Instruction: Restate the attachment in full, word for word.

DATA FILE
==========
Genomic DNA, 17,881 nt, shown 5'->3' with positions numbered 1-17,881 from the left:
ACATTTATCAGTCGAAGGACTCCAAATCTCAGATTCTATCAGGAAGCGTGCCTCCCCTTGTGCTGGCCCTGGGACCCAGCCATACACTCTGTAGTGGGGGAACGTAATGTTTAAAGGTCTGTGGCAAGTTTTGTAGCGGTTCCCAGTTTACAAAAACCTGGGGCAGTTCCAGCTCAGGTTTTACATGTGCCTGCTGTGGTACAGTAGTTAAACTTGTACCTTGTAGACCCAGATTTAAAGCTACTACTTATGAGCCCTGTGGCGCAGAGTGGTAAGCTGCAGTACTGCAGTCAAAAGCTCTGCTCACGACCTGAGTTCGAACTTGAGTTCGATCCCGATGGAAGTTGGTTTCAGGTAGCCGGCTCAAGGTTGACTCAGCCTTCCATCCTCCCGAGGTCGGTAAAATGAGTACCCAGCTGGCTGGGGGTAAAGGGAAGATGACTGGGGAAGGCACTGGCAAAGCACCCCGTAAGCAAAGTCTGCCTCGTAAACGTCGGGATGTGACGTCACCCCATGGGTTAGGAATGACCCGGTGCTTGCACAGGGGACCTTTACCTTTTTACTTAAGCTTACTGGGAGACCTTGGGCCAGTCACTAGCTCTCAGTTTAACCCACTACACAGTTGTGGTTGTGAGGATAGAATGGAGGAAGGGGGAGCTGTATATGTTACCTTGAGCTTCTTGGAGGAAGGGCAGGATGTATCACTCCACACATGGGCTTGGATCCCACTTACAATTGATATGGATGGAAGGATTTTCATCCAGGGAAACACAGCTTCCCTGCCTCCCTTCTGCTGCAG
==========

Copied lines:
Genomic DNA, 17,881 nt, shown 5'->3' with positions numbered 1-17,881 from the left:
ACATTTATCAGTCGAAGGACTCCAAATCTCAGATTCTATCAGGAAGCGTGCCTCCCCTTGTGCTGGCCCTGGGACCCAGCCATACACTCTGTAGTGGGGGAACGTAATGTTTAAAGGTCTGTGGCAAGTTTTGTAGCGGTTCCCAGTTTACAAAAACCTGGGGCAGTTCCAGCTCAGGTTTTACATGTGCCTGCTGTGGTACAGTAGTTAAACTTGTACCTTGTAGACCCAGATTTAAAGCTACTACTTATGAGCCCTGTGGCGCAGAGTGGTAAGCTGCAGTACTGCAGTCAAAAGCTCTGCTCACGACCTGAGTTCGAACTTGAGTTCGATCCCGATGGAAGTTGGTTTCAGGTAGCCGGCTCAAGGTTGACTCAGCCTTCCATCCTCCCGAGGTCGGTAAAATGAGTACCCAGCTGGCTGGGGGTAAAGGGAAGATGACTGGGGAAGGCACTGGCAAAGCACCCCGTAAGCAAAGTCTGCCTCGTAAACGTCGGGATGTGACGTCACCCCATGGGTTAGGAATGACCCGGTGCTTGCACAGGGGACCTTTACCTTTTTACTTAAGCTTACTGGGAGACCTTGGGCCAGTCACTAGCTCTCAGTTTAACCCACTACACAGTTGTGGTTGTGAGGATAGAATGGAGGAAGGGGGAGCTGTATATGTTACCTTGAGCTTCTTGGAGGAAGGGCAGGATGTATCACTCCACACATGGGCTTGGATCCCACTTACAATTGATATGGATGGAAGGATTTTCATCCAGGGAAACACAGCTTCCCTGCCTCCCTTCTGCTGCAG